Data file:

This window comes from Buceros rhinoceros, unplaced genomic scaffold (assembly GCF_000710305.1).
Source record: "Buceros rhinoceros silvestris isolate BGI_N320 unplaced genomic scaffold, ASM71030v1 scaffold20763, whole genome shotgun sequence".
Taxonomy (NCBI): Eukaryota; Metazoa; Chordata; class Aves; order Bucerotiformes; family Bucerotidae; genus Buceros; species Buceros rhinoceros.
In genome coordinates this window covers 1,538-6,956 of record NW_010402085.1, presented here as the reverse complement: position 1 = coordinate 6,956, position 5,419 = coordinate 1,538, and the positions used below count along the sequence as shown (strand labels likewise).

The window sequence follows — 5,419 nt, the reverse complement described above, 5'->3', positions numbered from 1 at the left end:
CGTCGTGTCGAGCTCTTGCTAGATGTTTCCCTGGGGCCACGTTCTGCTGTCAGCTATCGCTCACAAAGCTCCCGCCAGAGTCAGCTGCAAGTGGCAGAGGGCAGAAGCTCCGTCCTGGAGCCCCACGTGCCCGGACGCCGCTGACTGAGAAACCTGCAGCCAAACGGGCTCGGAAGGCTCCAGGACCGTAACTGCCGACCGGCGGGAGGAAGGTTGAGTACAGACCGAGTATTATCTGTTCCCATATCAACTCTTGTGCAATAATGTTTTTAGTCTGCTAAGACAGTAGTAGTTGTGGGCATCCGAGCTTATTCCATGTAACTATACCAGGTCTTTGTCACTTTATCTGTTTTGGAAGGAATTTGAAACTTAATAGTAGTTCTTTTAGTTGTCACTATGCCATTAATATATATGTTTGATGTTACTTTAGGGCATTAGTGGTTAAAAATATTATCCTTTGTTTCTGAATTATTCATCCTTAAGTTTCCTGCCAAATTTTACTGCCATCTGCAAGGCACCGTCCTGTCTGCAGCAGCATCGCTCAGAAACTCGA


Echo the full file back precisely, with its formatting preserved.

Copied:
This window comes from Buceros rhinoceros, unplaced genomic scaffold (assembly GCF_000710305.1).
Source record: "Buceros rhinoceros silvestris isolate BGI_N320 unplaced genomic scaffold, ASM71030v1 scaffold20763, whole genome shotgun sequence".
Taxonomy (NCBI): Eukaryota; Metazoa; Chordata; class Aves; order Bucerotiformes; family Bucerotidae; genus Buceros; species Buceros rhinoceros.
In genome coordinates this window covers 1,538-6,956 of record NW_010402085.1, presented here as the reverse complement: position 1 = coordinate 6,956, position 5,419 = coordinate 1,538, and the positions used below count along the sequence as shown (strand labels likewise).

The window sequence follows — 5,419 nt, the reverse complement described above, 5'->3', positions numbered from 1 at the left end:
CGTCGTGTCGAGCTCTTGCTAGATGTTTCCCTGGGGCCACGTTCTGCTGTCAGCTATCGCTCACAAAGCTCCCGCCAGAGTCAGCTGCAAGTGGCAGAGGGCAGAAGCTCCGTCCTGGAGCCCCACGTGCCCGGACGCCGCTGACTGAGAAACCTGCAGCCAAACGGGCTCGGAAGGCTCCAGGACCGTAACTGCCGACCGGCGGGAGGAAGGTTGAGTACAGACCGAGTATTATCTGTTCCCATATCAACTCTTGTGCAATAATGTTTTTAGTCTGCTAAGACAGTAGTAGTTGTGGGCATCCGAGCTTATTCCATGTAACTATACCAGGTCTTTGTCACTTTATCTGTTTTGGAAGGAATTTGAAACTTAATAGTAGTTCTTTTAGTTGTCACTATGCCATTAATATATATGTTTGATGTTACTTTAGGGCATTAGTGGTTAAAAATATTATCCTTTGTTTCTGAATTATTCATCCTTAAGTTTCCTGCCAAATTTTACTGCCATCTGCAAGGCACCGTCCTGTCTGCAGCAGCATCGCTCAGAAACTCGA